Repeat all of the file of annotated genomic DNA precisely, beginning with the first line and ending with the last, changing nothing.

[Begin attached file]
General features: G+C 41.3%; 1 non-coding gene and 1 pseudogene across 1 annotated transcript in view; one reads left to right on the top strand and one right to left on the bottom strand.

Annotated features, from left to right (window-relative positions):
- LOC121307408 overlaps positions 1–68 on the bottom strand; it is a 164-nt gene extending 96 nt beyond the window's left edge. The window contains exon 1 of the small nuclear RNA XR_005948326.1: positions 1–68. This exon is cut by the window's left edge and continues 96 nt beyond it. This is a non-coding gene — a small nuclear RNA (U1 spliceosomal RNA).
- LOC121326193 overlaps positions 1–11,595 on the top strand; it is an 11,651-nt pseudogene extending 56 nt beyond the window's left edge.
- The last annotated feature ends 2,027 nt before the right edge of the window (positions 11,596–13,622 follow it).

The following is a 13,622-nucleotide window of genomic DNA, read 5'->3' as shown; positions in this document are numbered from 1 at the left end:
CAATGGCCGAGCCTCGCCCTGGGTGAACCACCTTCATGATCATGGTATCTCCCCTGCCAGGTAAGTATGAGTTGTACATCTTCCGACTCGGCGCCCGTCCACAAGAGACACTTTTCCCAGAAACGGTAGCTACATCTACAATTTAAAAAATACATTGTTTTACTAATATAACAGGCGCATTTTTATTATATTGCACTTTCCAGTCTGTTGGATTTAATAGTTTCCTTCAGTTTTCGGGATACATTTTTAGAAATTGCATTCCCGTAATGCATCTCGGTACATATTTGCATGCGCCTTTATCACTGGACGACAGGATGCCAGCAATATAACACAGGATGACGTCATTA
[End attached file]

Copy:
General features: G+C 41.3%; 1 non-coding gene and 1 pseudogene across 1 annotated transcript in view; one reads left to right on the top strand and one right to left on the bottom strand.

Annotated features, from left to right (window-relative positions):
- LOC121307408 overlaps positions 1–68 on the bottom strand; it is a 164-nt gene extending 96 nt beyond the window's left edge. The window contains exon 1 of the small nuclear RNA XR_005948326.1: positions 1–68. This exon is cut by the window's left edge and continues 96 nt beyond it. This is a non-coding gene — a small nuclear RNA (U1 spliceosomal RNA).
- LOC121326193 overlaps positions 1–11,595 on the top strand; it is an 11,651-nt pseudogene extending 56 nt beyond the window's left edge.
- The last annotated feature ends 2,027 nt before the right edge of the window (positions 11,596–13,622 follow it).

The following is a 13,622-nucleotide window of genomic DNA, read 5'->3' as shown; positions in this document are numbered from 1 at the left end:
CAATGGCCGAGCCTCGCCCTGGGTGAACCACCTTCATGATCATGGTATCTCCCCTGCCAGGTAAGTATGAGTTGTACATCTTCCGACTCGGCGCCCGTCCACAAGAGACACTTTTCCCAGAAACGGTAGCTACATCTACAATTTAAAAAATACATTGTTTTACTAATATAACAGGCGCATTTTTATTATATTGCACTTTCCAGTCTGTTGGATTTAATAGTTTCCTTCAGTTTTCGGGATACATTTTTAGAAATTGCATTCCCGTAATGCATCTCGGTACATATTTGCATGCGCCTTTATCACTGGACGACAGGATGCCAGCAATATAACACAGGATGACGTCATTA